Slenderman creator Victor Surge told Know Your Meme that he never thought the character would spread beyond the fringe Something Awful forums. "An urban legend requires an audience ignorant of the origin of the legend. It needs unverifiable third and forth [sic] hand (or more) accounts to perpetuate the myth," he explained. "On the Internet, anyone is privy to its origins as evidenced by the very public Somethingawful thread. But what is funny is that despite this, it still spread. Internet memes are finicky things and by making something at the right place and time it can swell into an 'Internet Urban Legend.'"
While Slenderman is obviously a fiction, political memes walk many of the same fine lines – and have galvanized similarly obsessed followers to commit attacks in the real world.
Take, for example, the Boogaloo movement. This extremist militia has strong online roots and uses memes to incite violent insurrection and terror against the government and law enforcement. Originating in the darker corners of the internet, Bugaloo is now prominent on mainstream online platforms like Facebook and Instagram. Boogaloo followers share how to build explosives and 3D-printed firearms, spread encrypted messages and distribute violent propaganda.
Boogaloo's intentions seem to be twofold: recruit new followers and communicate tactical information to incumbent members. While finding more people to adopt their ideology is one thing, there is a strong possibility that Boogaloo memes and messaging can be used to trigger sleeper cells to violent action.
Boogaloo isn't alone. The use of memes by groups like the Proud Boys, which operate on an ideology consisting of both symbolic and physical violence, is spreading across America – especially since the start of the pandemic.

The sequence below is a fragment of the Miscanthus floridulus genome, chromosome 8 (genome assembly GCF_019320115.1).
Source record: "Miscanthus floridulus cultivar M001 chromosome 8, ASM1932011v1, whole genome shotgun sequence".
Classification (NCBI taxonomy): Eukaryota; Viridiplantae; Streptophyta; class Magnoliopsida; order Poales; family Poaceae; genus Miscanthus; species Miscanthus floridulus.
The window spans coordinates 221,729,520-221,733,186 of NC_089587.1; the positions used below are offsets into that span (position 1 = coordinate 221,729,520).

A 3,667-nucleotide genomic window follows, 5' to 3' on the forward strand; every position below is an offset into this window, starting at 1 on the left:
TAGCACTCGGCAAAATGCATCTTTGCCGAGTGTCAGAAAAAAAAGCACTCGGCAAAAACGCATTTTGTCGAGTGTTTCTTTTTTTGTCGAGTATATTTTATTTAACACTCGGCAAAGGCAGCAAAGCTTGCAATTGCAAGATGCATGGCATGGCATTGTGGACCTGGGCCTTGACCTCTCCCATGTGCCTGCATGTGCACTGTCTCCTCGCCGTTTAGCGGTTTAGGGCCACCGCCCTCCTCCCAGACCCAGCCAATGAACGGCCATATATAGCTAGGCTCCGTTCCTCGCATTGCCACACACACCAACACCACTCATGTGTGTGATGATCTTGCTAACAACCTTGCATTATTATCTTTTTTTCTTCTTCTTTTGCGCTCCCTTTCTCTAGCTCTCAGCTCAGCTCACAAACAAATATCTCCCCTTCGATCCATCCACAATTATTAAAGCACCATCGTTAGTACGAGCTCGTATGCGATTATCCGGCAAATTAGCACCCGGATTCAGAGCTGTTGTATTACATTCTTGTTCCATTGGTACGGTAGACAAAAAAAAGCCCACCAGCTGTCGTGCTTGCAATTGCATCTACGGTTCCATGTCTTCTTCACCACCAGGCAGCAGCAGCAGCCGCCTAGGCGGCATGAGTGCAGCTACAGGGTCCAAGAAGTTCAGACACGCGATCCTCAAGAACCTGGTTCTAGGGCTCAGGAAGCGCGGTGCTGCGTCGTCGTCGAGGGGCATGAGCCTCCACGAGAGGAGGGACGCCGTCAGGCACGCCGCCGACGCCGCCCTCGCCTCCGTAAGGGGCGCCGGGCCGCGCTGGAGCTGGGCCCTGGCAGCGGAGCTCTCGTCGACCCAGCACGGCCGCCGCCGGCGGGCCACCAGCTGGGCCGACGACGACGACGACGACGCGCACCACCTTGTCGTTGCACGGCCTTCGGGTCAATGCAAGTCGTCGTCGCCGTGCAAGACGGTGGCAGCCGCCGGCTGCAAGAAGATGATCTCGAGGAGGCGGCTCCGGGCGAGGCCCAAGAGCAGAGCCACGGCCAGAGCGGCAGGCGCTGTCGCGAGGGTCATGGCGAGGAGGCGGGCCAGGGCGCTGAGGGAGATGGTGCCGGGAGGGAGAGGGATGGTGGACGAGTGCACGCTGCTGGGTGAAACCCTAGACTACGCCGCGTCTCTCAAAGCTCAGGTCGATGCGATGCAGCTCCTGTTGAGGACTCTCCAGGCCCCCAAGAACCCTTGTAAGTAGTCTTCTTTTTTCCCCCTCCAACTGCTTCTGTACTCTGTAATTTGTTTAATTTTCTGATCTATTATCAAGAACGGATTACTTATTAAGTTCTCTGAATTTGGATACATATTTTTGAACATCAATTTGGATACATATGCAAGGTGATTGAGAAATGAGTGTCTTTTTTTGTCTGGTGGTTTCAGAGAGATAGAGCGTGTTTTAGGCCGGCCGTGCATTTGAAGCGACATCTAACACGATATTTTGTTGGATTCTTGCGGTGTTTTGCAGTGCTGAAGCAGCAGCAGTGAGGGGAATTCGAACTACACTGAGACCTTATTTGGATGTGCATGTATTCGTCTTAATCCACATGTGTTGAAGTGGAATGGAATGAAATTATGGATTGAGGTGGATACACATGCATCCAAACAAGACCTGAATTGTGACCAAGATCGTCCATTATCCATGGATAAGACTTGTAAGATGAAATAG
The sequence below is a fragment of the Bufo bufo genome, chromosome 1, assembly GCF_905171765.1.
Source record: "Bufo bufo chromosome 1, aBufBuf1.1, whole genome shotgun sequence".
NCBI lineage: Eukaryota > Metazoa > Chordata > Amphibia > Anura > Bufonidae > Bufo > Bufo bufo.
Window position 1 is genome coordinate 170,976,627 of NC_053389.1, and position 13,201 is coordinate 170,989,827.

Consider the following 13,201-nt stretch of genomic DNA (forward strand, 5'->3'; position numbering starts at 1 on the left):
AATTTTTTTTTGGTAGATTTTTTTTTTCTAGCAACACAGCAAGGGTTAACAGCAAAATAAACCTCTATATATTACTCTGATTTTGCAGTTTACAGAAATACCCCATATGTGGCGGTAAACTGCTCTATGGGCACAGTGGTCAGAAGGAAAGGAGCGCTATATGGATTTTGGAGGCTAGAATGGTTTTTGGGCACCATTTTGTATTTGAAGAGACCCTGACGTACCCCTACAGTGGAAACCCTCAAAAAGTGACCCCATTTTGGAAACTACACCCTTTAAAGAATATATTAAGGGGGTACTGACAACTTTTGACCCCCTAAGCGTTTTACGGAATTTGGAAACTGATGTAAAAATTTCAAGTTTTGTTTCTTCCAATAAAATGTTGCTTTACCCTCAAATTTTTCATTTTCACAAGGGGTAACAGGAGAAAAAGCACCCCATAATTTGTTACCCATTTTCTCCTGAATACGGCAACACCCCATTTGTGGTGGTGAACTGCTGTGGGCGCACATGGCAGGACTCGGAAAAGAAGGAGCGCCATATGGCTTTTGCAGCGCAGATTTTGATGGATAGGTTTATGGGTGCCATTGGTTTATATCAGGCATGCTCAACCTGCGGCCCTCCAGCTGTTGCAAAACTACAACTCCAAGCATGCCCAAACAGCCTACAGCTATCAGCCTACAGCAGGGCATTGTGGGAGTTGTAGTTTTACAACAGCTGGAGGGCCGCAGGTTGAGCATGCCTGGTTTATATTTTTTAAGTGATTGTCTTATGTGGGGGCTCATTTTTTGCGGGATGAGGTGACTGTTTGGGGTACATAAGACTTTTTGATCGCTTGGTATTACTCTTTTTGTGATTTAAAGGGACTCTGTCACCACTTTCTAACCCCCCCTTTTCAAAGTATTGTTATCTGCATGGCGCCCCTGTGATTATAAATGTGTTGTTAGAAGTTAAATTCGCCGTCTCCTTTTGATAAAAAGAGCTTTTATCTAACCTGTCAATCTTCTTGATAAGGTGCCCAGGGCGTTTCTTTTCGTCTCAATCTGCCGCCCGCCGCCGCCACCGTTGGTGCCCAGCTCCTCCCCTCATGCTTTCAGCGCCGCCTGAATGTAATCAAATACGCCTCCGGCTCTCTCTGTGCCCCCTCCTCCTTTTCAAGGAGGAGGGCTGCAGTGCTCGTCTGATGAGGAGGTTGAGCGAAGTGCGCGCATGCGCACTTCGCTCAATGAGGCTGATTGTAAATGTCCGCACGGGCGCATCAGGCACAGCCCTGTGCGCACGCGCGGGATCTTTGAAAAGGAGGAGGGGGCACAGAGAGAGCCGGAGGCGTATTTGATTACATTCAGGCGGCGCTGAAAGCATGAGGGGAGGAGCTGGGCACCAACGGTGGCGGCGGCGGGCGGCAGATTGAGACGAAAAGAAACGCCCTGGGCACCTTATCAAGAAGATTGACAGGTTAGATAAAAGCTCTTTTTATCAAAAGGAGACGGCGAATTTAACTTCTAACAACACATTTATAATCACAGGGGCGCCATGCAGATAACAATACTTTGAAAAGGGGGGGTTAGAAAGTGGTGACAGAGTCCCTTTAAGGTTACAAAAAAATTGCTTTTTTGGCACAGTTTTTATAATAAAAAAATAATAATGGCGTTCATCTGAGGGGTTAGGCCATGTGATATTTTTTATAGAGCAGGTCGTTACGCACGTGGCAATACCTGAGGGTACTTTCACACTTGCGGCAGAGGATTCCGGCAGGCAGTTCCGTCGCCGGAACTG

Understanding digital indoctrination
The Network Contagion Research Institute (NCRI) uses advanced data analysis to expose hate on social media. The institute's scientists work with experts at the ADL's Center on Extremism (COE) to track hateful propaganda online and offer strategies to combat this phenomenon. By better understanding how memes spread hateful propaganda, the NCRI is helping law enforcement, social media companies and citizens get better at preventing online chatter about violence from becoming real action.
Founded by Princeton's Dr. Joel Finkelstein, the NCRI is finding that the spread of hate online can be examined using epidemiological models of how viruses spread, only applied to language and ideas, much as Burroughs imagined decades ago.
Now that the internet has obviated the need for people to meet in person or communicate directly, recruiting and deploying members of violent groups is easier than ever before.
Before social media, as Finkelstein reminds us, organizing underground hate groups was harder. "You would have to have an interpersonal organization to train and cultivate those people," he said. "With the advance of the internet, those people can find each other; what it lacks in depth it makes up in reach. The entire phenomenon can happen by itself without a trace of anyone being groomed."
Can anything be done?
Memes generate hysteria in part by being outrageous enough for people to share – even the mainstream media. This is a concrete strategy called amplification. The extreme alt-right manages to reach mainstream audiences with racialist and supremacist memes, even as these messages are being denounced.
Content spreads virally whether those spreading it support the embedded ideology or not, making it difficult to intervene and prevent meme-incited violence.
Some people may unwittingly amplify messaging designed to spread violence, mistaking memes like ACAB (all cops are bastards) for harmless if somewhat dark humor.
So what can be done about the meme wars, and what onus is on law enforcement and Big Tech?
Finkelstein recommends a three-pronged approach to combating the violent outcome of subversive memes.
- Push for more stringent boundaries defining civility online using technology.
- Educate courts, lawmakers and civil institutions about how extreme online communities operate and create better industry standards to regulate these groups.
- Bring the federal government, including the FBI and Homeland Security, up to speed on the new reality so they can intervene as necessary.
But not everyone thinks Big Tech or the law have much ground to stand on in combating viral hate. Tech companies haven't gone the mile in truly enforcing stricter standards for online content, but some companies are closing down accounts associated with extremist leaders' websites and their movements.